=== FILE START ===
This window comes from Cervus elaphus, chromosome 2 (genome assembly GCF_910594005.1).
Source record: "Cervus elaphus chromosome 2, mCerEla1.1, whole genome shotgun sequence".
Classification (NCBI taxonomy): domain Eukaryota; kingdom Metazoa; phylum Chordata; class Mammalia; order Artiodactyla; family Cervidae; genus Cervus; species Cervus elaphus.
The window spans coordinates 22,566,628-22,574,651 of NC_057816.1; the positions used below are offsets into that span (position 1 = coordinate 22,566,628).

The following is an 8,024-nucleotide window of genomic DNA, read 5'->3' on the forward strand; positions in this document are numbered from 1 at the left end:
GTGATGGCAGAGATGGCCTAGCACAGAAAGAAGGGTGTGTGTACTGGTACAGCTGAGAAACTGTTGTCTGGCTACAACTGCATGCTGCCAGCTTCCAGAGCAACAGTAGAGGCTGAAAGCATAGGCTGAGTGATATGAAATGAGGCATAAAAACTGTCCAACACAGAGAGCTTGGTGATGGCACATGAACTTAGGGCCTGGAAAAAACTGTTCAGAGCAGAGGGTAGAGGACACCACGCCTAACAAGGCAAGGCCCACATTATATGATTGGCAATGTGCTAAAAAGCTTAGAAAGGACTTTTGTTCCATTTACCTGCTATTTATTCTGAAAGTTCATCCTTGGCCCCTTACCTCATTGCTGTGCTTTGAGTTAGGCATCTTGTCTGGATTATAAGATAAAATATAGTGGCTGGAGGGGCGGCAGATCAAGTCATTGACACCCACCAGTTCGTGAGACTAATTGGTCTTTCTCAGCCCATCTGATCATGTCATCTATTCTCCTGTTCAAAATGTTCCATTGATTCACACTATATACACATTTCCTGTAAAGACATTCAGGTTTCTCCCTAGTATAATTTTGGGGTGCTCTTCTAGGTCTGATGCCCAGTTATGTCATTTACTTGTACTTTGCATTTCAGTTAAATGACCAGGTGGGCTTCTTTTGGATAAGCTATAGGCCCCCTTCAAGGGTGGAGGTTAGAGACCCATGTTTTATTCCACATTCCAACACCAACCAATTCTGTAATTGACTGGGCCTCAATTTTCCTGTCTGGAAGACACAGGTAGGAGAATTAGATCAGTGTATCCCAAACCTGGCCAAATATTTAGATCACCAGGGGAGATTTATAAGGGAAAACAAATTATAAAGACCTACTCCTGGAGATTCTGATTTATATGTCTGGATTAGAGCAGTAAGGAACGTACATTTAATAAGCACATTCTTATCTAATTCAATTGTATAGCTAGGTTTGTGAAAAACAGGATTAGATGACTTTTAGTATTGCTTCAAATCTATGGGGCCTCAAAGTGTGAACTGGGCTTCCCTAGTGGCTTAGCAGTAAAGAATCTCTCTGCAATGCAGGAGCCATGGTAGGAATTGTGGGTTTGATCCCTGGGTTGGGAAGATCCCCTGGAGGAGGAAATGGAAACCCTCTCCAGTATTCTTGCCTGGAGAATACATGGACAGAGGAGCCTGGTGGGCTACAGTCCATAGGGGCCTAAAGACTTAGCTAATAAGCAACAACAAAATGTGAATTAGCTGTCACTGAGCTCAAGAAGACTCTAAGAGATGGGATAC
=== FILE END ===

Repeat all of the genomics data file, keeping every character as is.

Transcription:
This window comes from Cervus elaphus, chromosome 2 (genome assembly GCF_910594005.1).
Source record: "Cervus elaphus chromosome 2, mCerEla1.1, whole genome shotgun sequence".
Classification (NCBI taxonomy): domain Eukaryota; kingdom Metazoa; phylum Chordata; class Mammalia; order Artiodactyla; family Cervidae; genus Cervus; species Cervus elaphus.
The window spans coordinates 22,566,628-22,574,651 of NC_057816.1; the positions used below are offsets into that span (position 1 = coordinate 22,566,628).

The following is an 8,024-nucleotide window of genomic DNA, read 5'->3' on the forward strand; positions in this document are numbered from 1 at the left end:
GTGATGGCAGAGATGGCCTAGCACAGAAAGAAGGGTGTGTGTACTGGTACAGCTGAGAAACTGTTGTCTGGCTACAACTGCATGCTGCCAGCTTCCAGAGCAACAGTAGAGGCTGAAAGCATAGGCTGAGTGATATGAAATGAGGCATAAAAACTGTCCAACACAGAGAGCTTGGTGATGGCACATGAACTTAGGGCCTGGAAAAAACTGTTCAGAGCAGAGGGTAGAGGACACCACGCCTAACAAGGCAAGGCCCACATTATATGATTGGCAATGTGCTAAAAAGCTTAGAAAGGACTTTTGTTCCATTTACCTGCTATTTATTCTGAAAGTTCATCCTTGGCCCCTTACCTCATTGCTGTGCTTTGAGTTAGGCATCTTGTCTGGATTATAAGATAAAATATAGTGGCTGGAGGGGCGGCAGATCAAGTCATTGACACCCACCAGTTCGTGAGACTAATTGGTCTTTCTCAGCCCATCTGATCATGTCATCTATTCTCCTGTTCAAAATGTTCCATTGATTCACACTATATACACATTTCCTGTAAAGACATTCAGGTTTCTCCCTAGTATAATTTTGGGGTGCTCTTCTAGGTCTGATGCCCAGTTATGTCATTTACTTGTACTTTGCATTTCAGTTAAATGACCAGGTGGGCTTCTTTTGGATAAGCTATAGGCCCCCTTCAAGGGTGGAGGTTAGAGACCCATGTTTTATTCCACATTCCAACACCAACCAATTCTGTAATTGACTGGGCCTCAATTTTCCTGTCTGGAAGACACAGGTAGGAGAATTAGATCAGTGTATCCCAAACCTGGCCAAATATTTAGATCACCAGGGGAGATTTATAAGGGAAAACAAATTATAAAGACCTACTCCTGGAGATTCTGATTTATATGTCTGGATTAGAGCAGTAAGGAACGTACATTTAATAAGCACATTCTTATCTAATTCAATTGTATAGCTAGGTTTGTGAAAAACAGGATTAGATGACTTTTAGTATTGCTTCAAATCTATGGGGCCTCAAAGTGTGAACTGGGCTTCCCTAGTGGCTTAGCAGTAAAGAATCTCTCTGCAATGCAGGAGCCATGGTAGGAATTGTGGGTTTGATCCCTGGGTTGGGAAGATCCCCTGGAGGAGGAAATGGAAACCCTCTCCAGTATTCTTGCCTGGAGAATACATGGACAGAGGAGCCTGGTGGGCTACAGTCCATAGGGGCCTAAAGACTTAGCTAATAAGCAACAACAAAATGTGAATTAGCTGTCACTGAGCTCAAGAAGACTCTAAGAGATGGGATAC